(b) Determine all primes p in Z which are not irreducible in Z[i] (Hint: Use that if p=z_1z_2 in R, then p^2=N(p)=N(z_1)N(z_2)).

4. Let now R=Z[\sqrt{-5}], i.e. all complex numbers of the form z=a+b\sqrt{-5}, where N(z)=a^2+5b^2.

(a) Show that for z= 2 and for z= 1 + \sqrt{-5} the only divisors in R are 1, -1, z and -z, in each case, i.e. these elements are irreducible. (Again use N(z)).

(b) Show that the unique factorization property does not hold for 6 in the ring R. For this, it suffices to write 6=p_1p_2=q_1q_2, where all the factors are irreducible elements such that p_1 is not equal to uq_1 or uq_2 with u a unit in R (you may use that for our R the units are just 1 and -1).

Remark:The fact that the unique factorization property does not hold for rings as in Problem 4 spoiled an approach to prove Fermat's Last Theorem, which was attempted in the 19th century. It did show, however, that x^p + y^p = z^p does not have an integer solution for certain primes p. --------------------------------------------------------------------------------------------------------------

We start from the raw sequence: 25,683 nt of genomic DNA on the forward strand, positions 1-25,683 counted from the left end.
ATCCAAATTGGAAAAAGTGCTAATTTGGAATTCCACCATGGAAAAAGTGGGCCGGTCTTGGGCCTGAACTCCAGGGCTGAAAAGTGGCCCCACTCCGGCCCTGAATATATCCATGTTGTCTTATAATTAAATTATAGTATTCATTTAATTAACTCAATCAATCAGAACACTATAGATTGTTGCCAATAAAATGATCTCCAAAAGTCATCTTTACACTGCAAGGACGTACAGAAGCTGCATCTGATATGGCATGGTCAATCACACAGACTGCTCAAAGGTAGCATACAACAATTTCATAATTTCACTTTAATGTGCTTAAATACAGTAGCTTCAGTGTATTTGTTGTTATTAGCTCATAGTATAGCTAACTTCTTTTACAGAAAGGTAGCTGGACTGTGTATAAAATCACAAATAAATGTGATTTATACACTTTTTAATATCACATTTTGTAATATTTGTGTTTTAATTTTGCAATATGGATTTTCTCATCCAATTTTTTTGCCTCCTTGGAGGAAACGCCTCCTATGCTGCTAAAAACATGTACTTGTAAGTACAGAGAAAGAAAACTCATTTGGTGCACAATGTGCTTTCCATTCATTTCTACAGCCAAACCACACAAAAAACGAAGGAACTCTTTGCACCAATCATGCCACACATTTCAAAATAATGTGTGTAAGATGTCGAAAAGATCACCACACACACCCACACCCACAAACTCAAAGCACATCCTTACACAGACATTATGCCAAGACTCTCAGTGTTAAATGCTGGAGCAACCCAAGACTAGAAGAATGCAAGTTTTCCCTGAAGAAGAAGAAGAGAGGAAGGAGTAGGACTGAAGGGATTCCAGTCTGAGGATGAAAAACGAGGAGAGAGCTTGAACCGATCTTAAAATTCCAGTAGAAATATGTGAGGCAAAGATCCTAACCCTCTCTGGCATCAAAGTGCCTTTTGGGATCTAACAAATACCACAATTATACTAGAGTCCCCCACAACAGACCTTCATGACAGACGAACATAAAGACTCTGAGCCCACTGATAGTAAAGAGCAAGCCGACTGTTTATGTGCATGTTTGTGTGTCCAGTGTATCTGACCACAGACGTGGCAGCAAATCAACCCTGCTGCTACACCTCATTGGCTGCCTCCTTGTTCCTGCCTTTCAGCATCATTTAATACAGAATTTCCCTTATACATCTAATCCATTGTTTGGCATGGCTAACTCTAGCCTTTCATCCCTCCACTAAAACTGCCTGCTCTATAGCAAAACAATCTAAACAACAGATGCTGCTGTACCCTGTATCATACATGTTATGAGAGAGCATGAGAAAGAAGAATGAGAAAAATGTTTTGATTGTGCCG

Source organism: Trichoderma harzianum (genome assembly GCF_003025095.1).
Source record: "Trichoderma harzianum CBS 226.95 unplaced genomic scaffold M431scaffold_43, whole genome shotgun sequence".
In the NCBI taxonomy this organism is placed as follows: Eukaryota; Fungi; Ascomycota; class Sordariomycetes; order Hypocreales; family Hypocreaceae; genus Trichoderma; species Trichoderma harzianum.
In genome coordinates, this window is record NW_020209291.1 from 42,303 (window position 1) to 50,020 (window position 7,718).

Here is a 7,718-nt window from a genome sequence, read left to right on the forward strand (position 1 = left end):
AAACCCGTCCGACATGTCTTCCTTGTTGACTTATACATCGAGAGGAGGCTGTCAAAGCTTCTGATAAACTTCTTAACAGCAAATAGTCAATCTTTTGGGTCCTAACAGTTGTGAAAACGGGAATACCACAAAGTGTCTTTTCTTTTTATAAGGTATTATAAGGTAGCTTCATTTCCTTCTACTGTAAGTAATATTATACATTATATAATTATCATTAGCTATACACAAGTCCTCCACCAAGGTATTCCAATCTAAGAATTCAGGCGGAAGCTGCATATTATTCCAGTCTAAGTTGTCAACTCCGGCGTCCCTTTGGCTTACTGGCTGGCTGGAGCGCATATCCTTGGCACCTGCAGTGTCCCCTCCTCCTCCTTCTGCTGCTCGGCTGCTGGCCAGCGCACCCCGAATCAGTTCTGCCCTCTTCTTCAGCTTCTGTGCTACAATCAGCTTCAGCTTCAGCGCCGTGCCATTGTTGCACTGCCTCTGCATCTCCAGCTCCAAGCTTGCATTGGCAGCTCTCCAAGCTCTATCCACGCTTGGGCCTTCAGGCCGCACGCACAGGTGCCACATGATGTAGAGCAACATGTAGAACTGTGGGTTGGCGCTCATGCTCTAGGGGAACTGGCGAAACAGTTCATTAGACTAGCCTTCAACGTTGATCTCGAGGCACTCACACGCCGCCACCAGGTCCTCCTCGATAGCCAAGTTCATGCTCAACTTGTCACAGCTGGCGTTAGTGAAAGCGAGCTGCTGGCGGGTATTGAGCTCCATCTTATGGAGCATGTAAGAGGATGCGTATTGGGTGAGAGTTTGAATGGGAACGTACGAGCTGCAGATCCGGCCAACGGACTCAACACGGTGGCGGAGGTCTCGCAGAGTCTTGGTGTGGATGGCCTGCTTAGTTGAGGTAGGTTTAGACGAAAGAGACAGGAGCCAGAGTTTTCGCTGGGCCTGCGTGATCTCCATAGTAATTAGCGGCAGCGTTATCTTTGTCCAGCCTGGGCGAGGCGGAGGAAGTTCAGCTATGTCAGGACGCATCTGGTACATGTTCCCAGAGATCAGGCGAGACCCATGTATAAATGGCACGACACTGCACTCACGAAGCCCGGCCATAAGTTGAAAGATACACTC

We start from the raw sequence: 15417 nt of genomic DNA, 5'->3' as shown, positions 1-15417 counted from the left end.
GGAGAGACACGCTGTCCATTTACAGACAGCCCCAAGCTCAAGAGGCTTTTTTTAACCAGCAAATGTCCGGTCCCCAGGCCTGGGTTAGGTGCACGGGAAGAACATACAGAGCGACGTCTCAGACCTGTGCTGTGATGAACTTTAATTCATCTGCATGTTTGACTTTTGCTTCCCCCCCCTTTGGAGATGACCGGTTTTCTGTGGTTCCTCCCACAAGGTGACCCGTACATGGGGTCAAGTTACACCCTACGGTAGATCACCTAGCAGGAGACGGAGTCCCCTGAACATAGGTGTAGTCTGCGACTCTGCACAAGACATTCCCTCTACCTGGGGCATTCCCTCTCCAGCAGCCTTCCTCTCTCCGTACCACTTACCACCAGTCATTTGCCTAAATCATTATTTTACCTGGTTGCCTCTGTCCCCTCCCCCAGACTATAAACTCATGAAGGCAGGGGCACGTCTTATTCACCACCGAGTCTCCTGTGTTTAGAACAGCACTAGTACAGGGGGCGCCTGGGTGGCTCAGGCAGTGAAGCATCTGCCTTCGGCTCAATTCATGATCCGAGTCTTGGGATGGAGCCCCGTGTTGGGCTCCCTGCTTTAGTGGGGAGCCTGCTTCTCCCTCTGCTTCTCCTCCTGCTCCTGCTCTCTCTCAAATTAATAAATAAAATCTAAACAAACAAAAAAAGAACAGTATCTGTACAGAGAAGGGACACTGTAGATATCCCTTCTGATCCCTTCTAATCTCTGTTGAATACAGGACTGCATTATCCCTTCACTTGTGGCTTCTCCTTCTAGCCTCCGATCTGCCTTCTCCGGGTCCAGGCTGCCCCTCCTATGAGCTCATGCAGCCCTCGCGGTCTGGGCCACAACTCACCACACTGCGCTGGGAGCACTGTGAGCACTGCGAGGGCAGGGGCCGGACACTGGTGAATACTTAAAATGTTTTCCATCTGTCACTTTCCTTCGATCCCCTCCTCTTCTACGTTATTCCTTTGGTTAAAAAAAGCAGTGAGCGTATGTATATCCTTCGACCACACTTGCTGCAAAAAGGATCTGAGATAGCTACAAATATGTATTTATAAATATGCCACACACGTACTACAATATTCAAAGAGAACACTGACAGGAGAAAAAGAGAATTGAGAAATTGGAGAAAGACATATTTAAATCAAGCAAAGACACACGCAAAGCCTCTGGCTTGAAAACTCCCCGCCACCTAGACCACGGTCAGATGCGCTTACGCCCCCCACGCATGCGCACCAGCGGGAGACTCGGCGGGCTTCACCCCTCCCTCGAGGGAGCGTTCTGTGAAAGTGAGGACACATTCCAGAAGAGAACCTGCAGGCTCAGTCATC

for 4/20:1. (a) Let R=Z[i] and let z= 11+17i, and x= 5+3i. Find q and r in R such that z=qx+r with N(r) < N(x) (or r=0).(b) Find the greatest common divisor of x= 8+38i and y= 9+59i.

Find a decomposition into prime factors of the element -5+11i in Z[i].

2. Consider the ring R= Z[\sqrt{3}], i.e. the collection of all numbers of the form a + b\sqrt{3} with a and b being integers, and define N(a+b\sqrt{3})= a^2-3b^2. (I hope everyone is familiar with the notation by now - if not, please ask).

(a) Show that N(z_1z_2)=N(z_1)N(z_2) for all z_1, z_2 in R